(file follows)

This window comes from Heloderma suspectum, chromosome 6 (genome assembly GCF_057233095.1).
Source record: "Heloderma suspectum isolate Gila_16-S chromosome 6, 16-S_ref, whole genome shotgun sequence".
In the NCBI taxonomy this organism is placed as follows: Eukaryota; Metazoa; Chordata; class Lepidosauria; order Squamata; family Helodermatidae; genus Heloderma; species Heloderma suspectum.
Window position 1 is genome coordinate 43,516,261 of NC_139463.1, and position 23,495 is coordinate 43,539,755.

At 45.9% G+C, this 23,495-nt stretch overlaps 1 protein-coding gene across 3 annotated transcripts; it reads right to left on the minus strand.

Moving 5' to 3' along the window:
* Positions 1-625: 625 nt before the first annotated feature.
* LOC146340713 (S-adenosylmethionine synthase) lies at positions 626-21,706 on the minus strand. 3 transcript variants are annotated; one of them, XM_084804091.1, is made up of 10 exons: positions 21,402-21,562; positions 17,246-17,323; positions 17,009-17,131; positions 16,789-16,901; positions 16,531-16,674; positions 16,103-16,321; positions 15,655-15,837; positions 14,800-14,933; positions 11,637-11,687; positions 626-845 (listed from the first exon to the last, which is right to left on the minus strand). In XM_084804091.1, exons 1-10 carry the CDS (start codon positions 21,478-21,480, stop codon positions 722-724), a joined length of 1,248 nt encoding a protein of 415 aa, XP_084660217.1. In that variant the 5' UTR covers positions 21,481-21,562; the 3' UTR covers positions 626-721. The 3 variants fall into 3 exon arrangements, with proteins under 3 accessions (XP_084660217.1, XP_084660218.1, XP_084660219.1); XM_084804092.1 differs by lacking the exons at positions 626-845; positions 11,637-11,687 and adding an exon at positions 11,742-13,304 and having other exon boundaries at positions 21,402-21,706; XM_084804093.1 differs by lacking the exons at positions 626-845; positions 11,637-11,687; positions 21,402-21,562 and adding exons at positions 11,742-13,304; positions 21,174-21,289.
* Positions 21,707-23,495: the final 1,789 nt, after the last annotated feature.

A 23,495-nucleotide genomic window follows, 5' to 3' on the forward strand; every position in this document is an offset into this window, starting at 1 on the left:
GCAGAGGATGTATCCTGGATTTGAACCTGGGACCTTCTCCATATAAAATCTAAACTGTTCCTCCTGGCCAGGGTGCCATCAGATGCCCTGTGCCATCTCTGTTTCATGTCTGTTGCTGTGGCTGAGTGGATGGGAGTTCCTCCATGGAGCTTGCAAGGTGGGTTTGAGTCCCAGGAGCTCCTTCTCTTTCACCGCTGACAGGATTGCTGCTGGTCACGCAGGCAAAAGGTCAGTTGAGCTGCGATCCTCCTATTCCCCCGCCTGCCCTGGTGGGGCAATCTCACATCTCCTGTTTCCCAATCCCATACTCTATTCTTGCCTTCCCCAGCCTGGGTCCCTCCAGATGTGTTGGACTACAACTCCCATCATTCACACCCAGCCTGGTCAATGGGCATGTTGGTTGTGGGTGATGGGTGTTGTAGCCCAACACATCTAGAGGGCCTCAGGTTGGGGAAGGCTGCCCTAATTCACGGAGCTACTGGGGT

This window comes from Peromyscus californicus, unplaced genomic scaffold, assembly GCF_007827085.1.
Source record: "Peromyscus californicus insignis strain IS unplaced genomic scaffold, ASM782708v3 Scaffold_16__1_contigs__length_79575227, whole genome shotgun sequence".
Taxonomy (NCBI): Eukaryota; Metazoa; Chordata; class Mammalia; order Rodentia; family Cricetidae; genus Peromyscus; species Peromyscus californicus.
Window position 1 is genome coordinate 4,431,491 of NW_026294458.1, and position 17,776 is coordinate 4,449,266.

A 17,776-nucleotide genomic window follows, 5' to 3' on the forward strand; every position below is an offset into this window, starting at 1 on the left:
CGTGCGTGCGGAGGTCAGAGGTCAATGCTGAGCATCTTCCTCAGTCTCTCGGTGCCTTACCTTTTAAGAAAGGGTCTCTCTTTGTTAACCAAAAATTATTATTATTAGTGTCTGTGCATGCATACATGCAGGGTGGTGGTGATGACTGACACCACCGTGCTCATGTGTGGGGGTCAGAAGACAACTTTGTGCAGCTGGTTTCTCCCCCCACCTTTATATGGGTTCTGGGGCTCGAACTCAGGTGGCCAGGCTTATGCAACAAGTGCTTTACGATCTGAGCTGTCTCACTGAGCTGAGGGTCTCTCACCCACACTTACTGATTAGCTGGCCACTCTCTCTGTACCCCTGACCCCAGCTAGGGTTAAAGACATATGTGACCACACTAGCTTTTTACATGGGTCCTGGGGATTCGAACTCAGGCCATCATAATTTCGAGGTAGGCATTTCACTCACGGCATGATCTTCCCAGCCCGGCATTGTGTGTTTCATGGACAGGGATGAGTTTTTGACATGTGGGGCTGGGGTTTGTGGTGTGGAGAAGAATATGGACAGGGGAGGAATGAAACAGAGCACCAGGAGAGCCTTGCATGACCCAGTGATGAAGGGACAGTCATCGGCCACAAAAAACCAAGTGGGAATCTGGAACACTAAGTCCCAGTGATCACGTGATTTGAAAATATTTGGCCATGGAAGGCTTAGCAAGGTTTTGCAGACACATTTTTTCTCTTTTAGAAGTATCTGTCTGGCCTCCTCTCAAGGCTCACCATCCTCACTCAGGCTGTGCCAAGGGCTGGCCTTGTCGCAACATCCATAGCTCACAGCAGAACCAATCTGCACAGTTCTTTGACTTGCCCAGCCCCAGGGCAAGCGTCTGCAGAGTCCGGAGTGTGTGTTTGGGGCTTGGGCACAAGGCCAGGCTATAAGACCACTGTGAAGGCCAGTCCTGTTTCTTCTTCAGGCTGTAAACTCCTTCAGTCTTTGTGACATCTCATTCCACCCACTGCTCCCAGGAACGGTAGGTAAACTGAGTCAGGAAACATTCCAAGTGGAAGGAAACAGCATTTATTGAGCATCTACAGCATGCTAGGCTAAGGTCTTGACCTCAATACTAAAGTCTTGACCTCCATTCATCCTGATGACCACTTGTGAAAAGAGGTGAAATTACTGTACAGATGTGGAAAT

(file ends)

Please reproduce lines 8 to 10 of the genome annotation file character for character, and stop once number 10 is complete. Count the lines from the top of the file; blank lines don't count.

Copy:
* LOC146340713 (S-adenosylmethionine synthase) lies at positions 626-21,706 on the minus strand. 3 transcript variants are annotated; one of them, XM_084804091.1, is made up of 10 exons: positions 21,402-21,562; positions 17,246-17,323; positions 17,009-17,131; positions 16,789-16,901; positions 16,531-16,674; positions 16,103-16,321; positions 15,655-15,837; positions 14,800-14,933; positions 11,637-11,687; positions 626-845 (listed from the first exon to the last, which is right to left on the minus strand). In XM_084804091.1, exons 1-10 carry the CDS (start codon positions 21,478-21,480, stop codon positions 722-724), a joined length of 1,248 nt encoding a protein of 415 aa, XP_084660217.1. In that variant the 5' UTR covers positions 21,481-21,562; the 3' UTR covers positions 626-721. The 3 variants fall into 3 exon arrangements, with proteins under 3 accessions (XP_084660217.1, XP_084660218.1, XP_084660219.1); XM_084804092.1 differs by lacking the exons at positions 626-845; positions 11,637-11,687 and adding an exon at positions 11,742-13,304 and having other exon boundaries at positions 21,402-21,706; XM_084804093.1 differs by lacking the exons at positions 626-845; positions 11,637-11,687; positions 21,402-21,562 and adding exons at positions 11,742-13,304; positions 21,174-21,289.
* Positions 21,707-23,495: the final 1,789 nt, after the last annotated feature.

A 23,495-nucleotide genomic window follows, 5' to 3' on the forward strand; every position in this document is an offset into this window, starting at 1 on the left: